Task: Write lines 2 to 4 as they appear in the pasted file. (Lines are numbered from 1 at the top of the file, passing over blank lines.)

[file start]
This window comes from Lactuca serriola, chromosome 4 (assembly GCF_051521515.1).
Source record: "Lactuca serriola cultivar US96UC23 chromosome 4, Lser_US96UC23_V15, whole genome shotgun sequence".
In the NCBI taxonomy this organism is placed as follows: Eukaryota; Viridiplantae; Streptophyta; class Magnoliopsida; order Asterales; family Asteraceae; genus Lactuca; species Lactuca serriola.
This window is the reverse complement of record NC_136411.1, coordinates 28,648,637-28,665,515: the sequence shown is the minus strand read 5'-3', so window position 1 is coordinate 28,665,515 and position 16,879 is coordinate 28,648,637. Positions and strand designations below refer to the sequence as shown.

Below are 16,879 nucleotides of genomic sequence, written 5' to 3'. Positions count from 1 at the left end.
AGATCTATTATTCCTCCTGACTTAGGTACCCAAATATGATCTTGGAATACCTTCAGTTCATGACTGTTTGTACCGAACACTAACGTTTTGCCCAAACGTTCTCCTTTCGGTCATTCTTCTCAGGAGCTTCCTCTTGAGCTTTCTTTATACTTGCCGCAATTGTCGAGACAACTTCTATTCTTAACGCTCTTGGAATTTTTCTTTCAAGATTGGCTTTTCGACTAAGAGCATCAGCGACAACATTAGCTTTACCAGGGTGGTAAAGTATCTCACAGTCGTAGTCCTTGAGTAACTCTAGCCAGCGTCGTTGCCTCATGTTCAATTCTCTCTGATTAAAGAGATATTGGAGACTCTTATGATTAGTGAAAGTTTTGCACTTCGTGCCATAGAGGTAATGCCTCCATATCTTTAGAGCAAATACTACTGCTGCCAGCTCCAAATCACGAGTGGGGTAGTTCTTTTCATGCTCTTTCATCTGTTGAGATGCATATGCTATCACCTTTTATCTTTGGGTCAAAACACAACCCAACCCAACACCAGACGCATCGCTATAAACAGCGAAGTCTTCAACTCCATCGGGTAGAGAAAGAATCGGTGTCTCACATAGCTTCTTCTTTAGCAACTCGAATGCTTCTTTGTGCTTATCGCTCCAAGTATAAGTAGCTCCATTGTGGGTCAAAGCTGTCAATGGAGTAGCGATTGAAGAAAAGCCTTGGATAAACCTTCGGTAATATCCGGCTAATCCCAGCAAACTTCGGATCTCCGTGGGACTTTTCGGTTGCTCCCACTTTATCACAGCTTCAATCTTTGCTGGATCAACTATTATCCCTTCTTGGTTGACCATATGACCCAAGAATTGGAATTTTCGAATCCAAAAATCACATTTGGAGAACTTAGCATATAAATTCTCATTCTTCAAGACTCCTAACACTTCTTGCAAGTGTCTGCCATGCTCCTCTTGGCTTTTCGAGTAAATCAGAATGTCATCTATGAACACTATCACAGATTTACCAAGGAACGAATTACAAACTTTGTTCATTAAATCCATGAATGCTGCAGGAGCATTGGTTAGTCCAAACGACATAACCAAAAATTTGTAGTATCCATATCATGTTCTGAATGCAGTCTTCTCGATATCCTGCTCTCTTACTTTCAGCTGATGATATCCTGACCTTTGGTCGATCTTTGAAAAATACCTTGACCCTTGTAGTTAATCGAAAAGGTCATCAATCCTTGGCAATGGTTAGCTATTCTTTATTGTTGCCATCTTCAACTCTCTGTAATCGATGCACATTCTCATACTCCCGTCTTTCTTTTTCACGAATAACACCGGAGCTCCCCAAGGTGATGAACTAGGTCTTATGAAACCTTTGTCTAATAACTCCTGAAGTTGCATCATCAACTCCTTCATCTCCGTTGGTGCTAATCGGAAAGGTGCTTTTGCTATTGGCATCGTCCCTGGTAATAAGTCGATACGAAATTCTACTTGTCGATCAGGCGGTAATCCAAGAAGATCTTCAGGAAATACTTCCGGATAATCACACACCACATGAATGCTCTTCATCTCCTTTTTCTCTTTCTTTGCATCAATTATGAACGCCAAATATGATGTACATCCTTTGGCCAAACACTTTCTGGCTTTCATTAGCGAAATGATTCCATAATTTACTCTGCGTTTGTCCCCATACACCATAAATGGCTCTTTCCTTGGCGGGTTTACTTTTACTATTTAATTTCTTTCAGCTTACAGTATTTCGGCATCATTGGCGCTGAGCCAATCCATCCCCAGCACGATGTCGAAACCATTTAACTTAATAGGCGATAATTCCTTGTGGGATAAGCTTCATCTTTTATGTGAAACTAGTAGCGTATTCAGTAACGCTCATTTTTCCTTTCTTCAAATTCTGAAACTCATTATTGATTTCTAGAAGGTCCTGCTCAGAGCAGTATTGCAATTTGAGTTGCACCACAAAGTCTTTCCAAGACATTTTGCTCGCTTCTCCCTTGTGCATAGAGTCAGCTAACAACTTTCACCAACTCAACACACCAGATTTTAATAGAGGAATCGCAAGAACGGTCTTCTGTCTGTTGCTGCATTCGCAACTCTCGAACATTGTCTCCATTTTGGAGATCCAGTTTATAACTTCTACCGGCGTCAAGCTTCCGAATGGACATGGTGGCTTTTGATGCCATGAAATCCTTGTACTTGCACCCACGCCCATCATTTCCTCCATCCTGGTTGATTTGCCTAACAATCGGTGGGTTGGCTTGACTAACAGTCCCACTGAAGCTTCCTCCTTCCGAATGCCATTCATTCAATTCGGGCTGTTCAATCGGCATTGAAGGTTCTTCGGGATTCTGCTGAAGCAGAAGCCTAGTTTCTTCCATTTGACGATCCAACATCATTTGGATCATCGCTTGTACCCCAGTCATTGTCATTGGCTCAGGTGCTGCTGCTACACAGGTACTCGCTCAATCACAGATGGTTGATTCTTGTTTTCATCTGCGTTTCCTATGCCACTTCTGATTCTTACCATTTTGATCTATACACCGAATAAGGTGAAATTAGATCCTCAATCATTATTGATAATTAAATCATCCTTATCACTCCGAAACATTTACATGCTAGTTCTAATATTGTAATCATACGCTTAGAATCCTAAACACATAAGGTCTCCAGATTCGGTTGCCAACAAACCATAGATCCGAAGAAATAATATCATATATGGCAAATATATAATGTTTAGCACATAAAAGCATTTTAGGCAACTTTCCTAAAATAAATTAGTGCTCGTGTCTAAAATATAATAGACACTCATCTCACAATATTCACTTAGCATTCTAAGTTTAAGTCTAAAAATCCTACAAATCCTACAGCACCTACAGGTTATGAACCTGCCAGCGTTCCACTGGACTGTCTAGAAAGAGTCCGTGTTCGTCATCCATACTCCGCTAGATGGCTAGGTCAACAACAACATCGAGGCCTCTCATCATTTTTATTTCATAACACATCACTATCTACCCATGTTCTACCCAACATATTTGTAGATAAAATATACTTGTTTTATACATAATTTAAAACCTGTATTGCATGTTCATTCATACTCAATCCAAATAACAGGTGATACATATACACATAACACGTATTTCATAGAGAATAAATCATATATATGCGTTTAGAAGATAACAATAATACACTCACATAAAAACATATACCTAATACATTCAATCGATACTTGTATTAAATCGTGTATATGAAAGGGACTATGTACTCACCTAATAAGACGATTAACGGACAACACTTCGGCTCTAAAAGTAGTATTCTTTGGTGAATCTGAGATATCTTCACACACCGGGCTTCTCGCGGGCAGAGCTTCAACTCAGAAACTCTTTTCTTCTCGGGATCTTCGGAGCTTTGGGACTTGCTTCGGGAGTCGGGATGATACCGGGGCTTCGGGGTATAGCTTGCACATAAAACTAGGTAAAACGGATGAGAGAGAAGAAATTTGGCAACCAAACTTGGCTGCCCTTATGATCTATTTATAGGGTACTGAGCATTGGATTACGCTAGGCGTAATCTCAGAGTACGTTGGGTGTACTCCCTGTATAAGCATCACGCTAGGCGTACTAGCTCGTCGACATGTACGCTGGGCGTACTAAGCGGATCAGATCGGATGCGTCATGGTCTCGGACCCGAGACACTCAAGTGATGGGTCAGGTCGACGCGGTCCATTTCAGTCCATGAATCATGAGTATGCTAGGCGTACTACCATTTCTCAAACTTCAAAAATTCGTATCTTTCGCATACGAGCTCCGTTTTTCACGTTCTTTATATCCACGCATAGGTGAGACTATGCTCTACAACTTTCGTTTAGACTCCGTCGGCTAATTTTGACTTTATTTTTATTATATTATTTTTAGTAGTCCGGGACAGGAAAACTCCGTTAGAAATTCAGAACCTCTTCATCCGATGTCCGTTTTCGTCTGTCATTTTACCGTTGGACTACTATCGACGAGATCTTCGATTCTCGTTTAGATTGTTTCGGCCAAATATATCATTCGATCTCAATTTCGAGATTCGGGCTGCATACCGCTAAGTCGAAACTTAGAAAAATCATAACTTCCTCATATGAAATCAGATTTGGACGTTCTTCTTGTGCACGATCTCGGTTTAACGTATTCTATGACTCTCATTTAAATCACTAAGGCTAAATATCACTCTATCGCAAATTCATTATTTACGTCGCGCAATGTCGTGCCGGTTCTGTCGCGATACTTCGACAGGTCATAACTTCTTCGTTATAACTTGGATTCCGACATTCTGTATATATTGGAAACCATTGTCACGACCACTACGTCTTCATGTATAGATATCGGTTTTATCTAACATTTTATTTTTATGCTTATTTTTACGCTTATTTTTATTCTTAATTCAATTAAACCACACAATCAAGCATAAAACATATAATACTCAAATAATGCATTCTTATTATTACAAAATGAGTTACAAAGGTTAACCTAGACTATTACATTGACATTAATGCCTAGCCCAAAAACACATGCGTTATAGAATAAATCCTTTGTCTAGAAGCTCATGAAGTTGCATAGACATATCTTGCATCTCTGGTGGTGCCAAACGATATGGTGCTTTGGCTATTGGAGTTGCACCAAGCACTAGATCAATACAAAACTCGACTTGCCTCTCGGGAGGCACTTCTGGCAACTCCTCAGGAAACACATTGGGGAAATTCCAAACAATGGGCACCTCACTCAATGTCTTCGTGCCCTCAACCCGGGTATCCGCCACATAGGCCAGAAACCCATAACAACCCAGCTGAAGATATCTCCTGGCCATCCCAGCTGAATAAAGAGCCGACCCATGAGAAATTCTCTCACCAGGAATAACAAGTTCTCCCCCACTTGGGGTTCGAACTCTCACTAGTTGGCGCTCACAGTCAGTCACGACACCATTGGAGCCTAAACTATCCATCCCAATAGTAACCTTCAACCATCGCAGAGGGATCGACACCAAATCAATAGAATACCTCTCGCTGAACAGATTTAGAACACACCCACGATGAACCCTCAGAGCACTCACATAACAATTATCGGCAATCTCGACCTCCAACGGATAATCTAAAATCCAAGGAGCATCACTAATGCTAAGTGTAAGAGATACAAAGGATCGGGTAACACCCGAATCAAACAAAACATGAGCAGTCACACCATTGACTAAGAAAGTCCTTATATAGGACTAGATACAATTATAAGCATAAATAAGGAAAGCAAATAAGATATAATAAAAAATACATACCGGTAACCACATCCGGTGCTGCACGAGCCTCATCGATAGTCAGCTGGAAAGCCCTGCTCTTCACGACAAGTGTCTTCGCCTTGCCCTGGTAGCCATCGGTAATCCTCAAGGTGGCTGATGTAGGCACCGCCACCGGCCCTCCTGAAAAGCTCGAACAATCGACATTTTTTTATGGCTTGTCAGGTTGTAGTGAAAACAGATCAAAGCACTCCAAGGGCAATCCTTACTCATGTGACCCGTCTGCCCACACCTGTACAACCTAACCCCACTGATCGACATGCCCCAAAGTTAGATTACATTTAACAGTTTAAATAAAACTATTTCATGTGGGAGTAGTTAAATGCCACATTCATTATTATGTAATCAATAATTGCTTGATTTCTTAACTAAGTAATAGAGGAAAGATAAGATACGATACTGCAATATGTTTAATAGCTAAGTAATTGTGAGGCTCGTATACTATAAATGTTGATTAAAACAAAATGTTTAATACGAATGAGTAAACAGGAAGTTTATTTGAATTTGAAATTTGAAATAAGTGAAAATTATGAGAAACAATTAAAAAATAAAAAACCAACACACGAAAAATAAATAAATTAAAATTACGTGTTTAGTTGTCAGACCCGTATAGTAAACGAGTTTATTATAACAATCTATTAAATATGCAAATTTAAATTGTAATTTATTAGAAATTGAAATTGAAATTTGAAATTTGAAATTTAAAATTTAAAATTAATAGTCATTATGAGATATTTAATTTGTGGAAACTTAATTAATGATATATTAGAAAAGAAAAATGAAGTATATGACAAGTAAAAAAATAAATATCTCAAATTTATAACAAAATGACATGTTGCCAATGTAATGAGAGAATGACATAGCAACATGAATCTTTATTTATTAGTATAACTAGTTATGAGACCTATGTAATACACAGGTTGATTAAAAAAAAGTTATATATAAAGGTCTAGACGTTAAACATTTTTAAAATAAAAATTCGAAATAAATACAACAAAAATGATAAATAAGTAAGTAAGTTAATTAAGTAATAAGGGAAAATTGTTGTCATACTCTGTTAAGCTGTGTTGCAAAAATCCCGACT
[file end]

Source record: "Lactuca serriola cultivar US96UC23 chromosome 4, Lser_US96UC23_V15, whole genome shotgun sequence".
In the NCBI taxonomy this organism is placed as follows: Eukaryota; Viridiplantae; Streptophyta; class Magnoliopsida; order Asterales; family Asteraceae; genus Lactuca; species Lactuca serriola.
This window is the reverse complement of record NC_136411.1, coordinates 28,648,637-28,665,515: the sequence shown is the minus strand read 5'-3', so window position 1 is coordinate 28,665,515 and position 16,879 is coordinate 28,648,637. Positions and strand designations below refer to the sequence as shown.